Should CRNAs Treat Chronic Pain? Q&A With ASIPP Chairman Dr. Laxmaiah Manchikanti Featured

Written by  Heather Linder | Tuesday, 13 November 2012 14:47
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Laxmaiah Manchikanti, MD, is the chairman of the board and chief executive officer of the American Society of Interventional Pain Physicians and Society of Interventional Pain Management Surgery Centers. He is also a clinical professor of anesthesiology and perioperative medicine at the University of Louisville, and he practices anesthesiology and pain management at several surgery centers.
Dr. Laxmaiah Manchikanti, chairman of the board and chief executive officer of ASIPP and SIPMSASIPP opposes the final rule from The Centers for Medicare and Medicaid Services to allow Medicare funds to pay for certified registered nurse anesthetists to diagnose and treat chronic pain.

The organization has gathered support of approximately 30 members of Congress, who have written CMS asking them to withdraw the regulation, Dr. Manchikanti says. Two senators and one representative also requested a U.S. Government Accountability Office study to evaluate if nurse anesthetists are qualified to perform these procedures or not.

Dr. Manchikanti weighs in on the CMS ruling and its potential effects on anesthesia and pain management.

Q: What was ASIPP's reaction to the final rule by CMS to allow CRNAs to practice chronic pain management?

Dr. Laxmaiah Manchikanti: We at ASIPP call it evidence by proclamation with a poor prognosis and certification by politics. We were disappointed, but even more stunned and appalled. This may be the first time in the history of the United States that CMS will take a position when a certain group of providers are not educated, not experienced and not trained to provide medical care. Several members of Congress overwhelmingly oppose the CMS decision; the General Accountability Office is looking into whether nurse anesthetists are qualified to perform interventional pain management procedures. It is the opinion of many that this rule definitely will not hold up because of the impending GAO study.

Q: What were the main considerations for the rule?

LM: The main considerations are political, rather than focusing on the issue of access. As of now, nurse anesthetists perform only 1 percent of interventional pain management techniques. They also consider all interventional pain management techniques to be blind epidural injections. There is overwhelming evidence that blind epidural injections do not work and further, they can cause serious problems. Epidurals are less than 50 percent of interventional pain management. Access is a nonissue as there are qualified, well trained pain physicians within a 40 to 50 mile radius of every city and county in the United States, with the possible exception of some rural areas in Idaho and the like, which have longer distances to travel, for any type of care.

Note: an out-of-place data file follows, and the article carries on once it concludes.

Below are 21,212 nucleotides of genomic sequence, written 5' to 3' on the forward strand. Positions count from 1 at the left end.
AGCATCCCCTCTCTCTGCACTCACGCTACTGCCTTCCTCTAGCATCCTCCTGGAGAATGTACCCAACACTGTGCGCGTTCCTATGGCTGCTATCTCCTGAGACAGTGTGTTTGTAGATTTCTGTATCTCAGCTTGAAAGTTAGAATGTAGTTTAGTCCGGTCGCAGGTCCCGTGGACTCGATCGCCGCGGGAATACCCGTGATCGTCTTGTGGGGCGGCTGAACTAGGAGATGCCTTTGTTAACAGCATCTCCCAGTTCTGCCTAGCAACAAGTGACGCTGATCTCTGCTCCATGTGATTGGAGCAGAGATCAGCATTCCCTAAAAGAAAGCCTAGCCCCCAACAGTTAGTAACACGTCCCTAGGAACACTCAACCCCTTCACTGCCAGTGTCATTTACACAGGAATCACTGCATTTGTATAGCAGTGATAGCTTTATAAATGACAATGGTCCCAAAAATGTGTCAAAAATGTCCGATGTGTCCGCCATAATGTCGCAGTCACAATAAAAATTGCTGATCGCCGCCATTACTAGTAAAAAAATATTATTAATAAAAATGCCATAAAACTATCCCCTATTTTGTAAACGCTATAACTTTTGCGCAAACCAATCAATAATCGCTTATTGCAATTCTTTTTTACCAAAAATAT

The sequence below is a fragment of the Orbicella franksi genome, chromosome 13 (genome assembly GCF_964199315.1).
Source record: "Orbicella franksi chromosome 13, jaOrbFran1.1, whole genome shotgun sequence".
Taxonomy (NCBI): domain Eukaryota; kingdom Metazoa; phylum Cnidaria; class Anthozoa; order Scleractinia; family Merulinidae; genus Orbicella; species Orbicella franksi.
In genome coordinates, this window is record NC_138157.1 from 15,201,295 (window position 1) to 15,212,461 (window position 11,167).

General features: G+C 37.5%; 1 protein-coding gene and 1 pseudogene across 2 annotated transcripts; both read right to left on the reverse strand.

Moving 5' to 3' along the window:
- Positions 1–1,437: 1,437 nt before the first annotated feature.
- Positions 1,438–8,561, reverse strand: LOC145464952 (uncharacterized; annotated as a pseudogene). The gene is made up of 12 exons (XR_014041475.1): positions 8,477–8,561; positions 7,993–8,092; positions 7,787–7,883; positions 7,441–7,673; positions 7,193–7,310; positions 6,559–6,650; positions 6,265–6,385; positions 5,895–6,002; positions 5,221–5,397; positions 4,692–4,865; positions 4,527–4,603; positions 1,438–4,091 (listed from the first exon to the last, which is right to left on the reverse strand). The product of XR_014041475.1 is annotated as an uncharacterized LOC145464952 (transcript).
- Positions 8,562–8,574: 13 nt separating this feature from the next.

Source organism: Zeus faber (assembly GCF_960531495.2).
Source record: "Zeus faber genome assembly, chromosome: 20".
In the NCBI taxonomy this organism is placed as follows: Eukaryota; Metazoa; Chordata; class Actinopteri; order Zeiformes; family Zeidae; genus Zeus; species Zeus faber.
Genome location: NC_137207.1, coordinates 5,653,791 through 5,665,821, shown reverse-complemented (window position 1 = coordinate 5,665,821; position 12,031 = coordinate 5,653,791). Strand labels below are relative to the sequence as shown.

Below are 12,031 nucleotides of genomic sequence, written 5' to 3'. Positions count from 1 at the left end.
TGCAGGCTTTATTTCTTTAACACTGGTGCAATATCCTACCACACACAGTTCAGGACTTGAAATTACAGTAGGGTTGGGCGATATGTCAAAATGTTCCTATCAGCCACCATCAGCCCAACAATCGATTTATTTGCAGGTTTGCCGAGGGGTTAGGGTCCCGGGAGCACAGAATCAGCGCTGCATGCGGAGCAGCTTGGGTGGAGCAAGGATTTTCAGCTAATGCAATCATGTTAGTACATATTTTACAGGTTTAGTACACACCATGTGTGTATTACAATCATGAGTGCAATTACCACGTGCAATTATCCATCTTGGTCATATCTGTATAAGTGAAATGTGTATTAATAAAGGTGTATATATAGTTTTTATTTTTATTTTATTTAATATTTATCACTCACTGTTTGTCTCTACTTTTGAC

CMS has ignored taking into consideration these nurses’ lack of training. They have only used as the basis of their decision that student nurse anesthetists’ curriculum in the future will include chronic pain management.

Interventional pain management is a medical discipline with defined interventional techniques that should only be performed by physicians who are well trained and qualified.

Q: What will be the results of this rule for the practice of anesthesia and pain management?

LM: The results of this rule could be devastating. Hospitals are supporting this so that they can have better leverage on well-trained physicians. Some physician groups may be supporting this because of their own special interests as they can start these clinics in their offices and provide everyone with a certain number of epidural injections.

The problem will be that these patients will be started on opioids and will not be followed by these physicians. Further, they will exhaust their number of interventional techniques to be performed. No one will approve any further treatment. Patients will suffer afterwards. The only thing these patients will have are side effects from these inaccurately performed treatments including weight gain, osteoporosis and other issues related to excessive steroid administration and dependency on opioids. The floodgates will be opened for these patients to have future dependency and addiction problems.

Q: The American Society of Anesthesiologists called the ruling dangerous to patient safety and said it could lead to increased cases of fraud. Do you agree? Are there other risks to this measure?